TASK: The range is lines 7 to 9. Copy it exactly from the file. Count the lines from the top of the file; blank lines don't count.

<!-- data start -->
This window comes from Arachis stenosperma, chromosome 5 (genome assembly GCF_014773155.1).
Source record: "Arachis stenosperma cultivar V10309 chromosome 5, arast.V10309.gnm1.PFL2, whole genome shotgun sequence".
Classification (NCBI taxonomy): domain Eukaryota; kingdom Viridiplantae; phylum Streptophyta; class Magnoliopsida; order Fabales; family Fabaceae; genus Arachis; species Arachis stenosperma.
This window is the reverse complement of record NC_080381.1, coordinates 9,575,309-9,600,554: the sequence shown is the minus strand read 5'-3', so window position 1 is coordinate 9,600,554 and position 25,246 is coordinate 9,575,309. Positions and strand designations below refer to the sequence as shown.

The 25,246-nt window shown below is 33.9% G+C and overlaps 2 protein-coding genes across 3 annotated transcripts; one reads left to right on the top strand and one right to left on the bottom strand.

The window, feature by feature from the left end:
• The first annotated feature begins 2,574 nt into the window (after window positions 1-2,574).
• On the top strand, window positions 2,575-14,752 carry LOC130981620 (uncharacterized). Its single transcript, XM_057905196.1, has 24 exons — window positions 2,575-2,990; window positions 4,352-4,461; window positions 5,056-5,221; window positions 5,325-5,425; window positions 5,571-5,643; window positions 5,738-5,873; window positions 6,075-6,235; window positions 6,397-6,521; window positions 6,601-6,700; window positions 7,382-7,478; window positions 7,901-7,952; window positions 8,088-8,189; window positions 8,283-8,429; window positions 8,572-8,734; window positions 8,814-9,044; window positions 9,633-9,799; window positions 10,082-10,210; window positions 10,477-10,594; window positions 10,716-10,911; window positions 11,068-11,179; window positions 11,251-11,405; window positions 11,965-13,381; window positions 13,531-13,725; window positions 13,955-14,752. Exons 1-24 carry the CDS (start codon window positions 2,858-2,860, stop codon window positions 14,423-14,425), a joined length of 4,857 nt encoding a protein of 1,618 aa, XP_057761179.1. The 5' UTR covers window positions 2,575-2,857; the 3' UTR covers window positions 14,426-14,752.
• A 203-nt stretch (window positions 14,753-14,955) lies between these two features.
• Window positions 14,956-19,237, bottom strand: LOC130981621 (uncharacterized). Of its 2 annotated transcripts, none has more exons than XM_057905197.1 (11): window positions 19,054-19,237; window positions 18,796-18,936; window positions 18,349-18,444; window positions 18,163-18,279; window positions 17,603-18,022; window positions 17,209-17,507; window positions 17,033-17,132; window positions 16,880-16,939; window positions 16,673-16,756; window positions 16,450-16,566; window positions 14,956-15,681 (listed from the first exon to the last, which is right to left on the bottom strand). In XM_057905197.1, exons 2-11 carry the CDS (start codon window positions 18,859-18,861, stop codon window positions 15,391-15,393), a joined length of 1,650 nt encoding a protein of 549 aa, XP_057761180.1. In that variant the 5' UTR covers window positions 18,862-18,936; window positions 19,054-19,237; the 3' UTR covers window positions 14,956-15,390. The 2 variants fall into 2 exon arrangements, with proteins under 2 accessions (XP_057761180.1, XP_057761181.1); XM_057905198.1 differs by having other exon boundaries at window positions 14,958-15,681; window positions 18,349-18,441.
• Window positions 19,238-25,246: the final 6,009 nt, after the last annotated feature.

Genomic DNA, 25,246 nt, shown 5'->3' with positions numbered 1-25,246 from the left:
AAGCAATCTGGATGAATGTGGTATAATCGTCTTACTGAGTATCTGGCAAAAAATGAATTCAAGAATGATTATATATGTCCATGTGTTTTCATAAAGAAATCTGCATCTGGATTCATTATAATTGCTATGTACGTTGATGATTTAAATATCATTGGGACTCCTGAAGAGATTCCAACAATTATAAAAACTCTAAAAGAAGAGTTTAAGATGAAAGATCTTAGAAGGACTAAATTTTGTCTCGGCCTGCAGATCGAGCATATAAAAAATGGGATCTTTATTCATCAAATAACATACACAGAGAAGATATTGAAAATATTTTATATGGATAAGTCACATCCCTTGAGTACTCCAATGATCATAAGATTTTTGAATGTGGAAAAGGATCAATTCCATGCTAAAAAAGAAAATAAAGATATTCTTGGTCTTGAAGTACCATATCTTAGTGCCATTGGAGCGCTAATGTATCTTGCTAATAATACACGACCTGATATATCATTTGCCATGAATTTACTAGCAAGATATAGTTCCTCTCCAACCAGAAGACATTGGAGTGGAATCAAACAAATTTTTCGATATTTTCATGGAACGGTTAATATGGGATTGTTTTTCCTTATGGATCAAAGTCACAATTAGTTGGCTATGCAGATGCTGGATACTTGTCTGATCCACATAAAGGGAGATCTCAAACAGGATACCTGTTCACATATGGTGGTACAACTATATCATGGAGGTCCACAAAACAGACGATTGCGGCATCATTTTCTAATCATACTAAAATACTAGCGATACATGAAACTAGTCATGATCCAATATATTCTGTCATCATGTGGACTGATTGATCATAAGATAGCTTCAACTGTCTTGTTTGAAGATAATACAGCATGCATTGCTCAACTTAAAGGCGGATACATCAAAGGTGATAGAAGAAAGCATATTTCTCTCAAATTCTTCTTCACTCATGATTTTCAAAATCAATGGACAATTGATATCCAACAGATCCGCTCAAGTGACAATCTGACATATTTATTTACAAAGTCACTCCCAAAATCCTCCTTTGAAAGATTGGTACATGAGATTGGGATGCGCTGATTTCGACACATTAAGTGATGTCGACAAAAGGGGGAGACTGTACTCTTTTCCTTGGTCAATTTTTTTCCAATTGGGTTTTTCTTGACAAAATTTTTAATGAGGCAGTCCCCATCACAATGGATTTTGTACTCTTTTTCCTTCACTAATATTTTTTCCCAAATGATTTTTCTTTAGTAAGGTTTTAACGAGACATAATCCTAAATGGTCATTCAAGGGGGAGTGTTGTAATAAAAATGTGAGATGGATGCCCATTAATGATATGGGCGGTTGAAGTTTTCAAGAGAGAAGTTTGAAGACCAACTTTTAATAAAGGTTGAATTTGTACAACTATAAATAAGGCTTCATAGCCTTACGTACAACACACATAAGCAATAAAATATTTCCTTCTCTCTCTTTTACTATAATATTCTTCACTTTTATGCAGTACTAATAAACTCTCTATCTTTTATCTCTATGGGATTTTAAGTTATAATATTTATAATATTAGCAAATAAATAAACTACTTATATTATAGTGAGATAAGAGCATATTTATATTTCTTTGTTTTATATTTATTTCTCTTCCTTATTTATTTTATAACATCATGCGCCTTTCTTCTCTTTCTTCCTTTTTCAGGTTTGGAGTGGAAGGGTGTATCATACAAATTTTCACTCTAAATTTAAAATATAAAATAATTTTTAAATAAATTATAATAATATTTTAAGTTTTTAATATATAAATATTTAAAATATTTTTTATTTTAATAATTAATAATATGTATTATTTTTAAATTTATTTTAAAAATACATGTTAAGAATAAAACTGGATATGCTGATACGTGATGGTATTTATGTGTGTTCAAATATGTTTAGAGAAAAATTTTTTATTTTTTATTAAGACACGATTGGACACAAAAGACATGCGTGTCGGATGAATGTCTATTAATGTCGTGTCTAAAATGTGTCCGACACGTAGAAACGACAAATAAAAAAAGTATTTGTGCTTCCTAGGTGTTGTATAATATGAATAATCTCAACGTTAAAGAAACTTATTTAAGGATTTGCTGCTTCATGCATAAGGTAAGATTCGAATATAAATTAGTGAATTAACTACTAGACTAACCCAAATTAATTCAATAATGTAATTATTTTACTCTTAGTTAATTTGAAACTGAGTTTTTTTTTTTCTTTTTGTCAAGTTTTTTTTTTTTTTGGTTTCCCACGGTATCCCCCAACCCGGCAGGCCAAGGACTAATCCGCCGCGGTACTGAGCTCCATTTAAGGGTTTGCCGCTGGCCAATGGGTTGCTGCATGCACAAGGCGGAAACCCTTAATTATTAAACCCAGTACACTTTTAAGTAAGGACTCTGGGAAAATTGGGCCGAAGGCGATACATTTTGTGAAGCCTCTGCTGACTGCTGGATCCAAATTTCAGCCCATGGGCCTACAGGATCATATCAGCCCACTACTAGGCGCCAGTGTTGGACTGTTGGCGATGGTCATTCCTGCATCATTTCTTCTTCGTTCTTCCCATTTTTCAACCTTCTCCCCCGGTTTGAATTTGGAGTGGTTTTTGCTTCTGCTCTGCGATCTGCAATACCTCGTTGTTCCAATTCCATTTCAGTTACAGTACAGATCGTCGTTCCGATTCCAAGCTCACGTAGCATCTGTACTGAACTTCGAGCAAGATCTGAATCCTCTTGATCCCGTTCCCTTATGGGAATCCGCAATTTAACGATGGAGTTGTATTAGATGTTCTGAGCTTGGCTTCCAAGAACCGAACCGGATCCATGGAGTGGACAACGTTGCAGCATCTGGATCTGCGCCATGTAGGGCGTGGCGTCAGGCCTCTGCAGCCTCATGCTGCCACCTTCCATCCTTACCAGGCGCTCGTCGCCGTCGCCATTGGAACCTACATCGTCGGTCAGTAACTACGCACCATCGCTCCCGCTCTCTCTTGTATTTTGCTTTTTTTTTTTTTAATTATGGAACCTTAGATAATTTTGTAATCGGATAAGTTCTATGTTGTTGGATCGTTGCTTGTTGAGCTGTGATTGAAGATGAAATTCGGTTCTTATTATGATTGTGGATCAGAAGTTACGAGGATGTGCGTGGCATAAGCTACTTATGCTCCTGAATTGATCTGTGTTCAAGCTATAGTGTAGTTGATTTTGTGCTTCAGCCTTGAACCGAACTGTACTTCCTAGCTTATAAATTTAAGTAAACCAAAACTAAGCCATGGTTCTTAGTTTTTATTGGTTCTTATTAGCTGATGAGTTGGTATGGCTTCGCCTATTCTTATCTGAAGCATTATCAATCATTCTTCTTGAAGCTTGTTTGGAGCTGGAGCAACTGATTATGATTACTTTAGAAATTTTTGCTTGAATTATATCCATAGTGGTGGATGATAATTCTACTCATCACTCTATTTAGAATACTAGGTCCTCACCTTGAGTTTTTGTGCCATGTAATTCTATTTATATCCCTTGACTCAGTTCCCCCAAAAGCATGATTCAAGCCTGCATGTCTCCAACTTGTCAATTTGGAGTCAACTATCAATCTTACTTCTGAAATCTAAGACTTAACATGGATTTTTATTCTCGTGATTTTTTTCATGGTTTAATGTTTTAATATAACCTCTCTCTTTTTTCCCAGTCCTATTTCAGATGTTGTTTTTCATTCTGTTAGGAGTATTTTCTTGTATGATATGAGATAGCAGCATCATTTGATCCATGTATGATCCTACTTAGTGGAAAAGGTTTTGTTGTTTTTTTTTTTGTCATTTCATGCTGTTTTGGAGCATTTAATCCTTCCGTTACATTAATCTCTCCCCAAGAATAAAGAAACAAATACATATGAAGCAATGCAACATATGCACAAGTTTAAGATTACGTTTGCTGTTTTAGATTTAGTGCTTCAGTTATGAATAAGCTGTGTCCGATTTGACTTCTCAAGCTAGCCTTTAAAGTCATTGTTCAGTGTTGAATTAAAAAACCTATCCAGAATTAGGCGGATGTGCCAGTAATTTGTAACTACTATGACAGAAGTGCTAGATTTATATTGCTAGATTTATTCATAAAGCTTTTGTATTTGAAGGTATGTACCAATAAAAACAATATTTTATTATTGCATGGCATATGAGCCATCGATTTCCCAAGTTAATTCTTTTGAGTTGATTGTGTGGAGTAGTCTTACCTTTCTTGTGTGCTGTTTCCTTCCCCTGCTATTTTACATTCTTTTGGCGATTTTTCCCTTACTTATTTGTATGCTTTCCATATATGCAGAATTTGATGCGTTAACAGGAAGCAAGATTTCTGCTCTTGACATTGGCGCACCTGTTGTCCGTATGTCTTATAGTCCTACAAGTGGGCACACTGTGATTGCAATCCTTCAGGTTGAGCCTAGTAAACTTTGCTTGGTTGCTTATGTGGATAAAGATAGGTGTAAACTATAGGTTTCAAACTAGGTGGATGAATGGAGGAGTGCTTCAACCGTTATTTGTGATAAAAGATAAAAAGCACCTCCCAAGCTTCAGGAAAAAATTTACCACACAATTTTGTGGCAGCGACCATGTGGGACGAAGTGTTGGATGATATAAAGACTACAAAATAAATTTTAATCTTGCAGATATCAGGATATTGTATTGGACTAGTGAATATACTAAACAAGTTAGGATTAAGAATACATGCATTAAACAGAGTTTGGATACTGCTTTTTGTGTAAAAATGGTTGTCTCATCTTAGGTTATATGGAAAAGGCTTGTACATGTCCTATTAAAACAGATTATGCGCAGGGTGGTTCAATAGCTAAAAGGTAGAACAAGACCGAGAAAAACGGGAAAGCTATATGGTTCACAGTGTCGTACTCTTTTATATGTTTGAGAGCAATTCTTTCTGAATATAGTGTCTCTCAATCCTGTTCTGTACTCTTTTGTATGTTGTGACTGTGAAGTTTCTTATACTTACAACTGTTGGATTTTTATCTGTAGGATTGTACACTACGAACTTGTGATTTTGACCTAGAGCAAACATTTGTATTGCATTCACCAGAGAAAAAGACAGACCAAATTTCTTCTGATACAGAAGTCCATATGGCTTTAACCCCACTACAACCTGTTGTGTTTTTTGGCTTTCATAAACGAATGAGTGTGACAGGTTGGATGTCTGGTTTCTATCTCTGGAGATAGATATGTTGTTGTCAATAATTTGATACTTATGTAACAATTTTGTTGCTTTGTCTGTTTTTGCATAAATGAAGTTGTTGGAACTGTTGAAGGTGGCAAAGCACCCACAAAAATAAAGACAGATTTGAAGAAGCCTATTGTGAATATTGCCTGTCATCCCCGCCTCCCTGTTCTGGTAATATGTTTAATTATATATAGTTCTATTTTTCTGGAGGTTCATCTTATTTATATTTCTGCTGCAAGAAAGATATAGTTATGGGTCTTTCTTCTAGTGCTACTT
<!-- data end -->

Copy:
• The first annotated feature begins 2,574 nt into the window (after window positions 1-2,574).
• On the top strand, window positions 2,575-14,752 carry LOC130981620 (uncharacterized). Its single transcript, XM_057905196.1, has 24 exons — window positions 2,575-2,990; window positions 4,352-4,461; window positions 5,056-5,221; window positions 5,325-5,425; window positions 5,571-5,643; window positions 5,738-5,873; window positions 6,075-6,235; window positions 6,397-6,521; window positions 6,601-6,700; window positions 7,382-7,478; window positions 7,901-7,952; window positions 8,088-8,189; window positions 8,283-8,429; window positions 8,572-8,734; window positions 8,814-9,044; window positions 9,633-9,799; window positions 10,082-10,210; window positions 10,477-10,594; window positions 10,716-10,911; window positions 11,068-11,179; window positions 11,251-11,405; window positions 11,965-13,381; window positions 13,531-13,725; window positions 13,955-14,752. Exons 1-24 carry the CDS (start codon window positions 2,858-2,860, stop codon window positions 14,423-14,425), a joined length of 4,857 nt encoding a protein of 1,618 aa, XP_057761179.1. The 5' UTR covers window positions 2,575-2,857; the 3' UTR covers window positions 14,426-14,752.
• A 203-nt stretch (window positions 14,753-14,955) lies between these two features.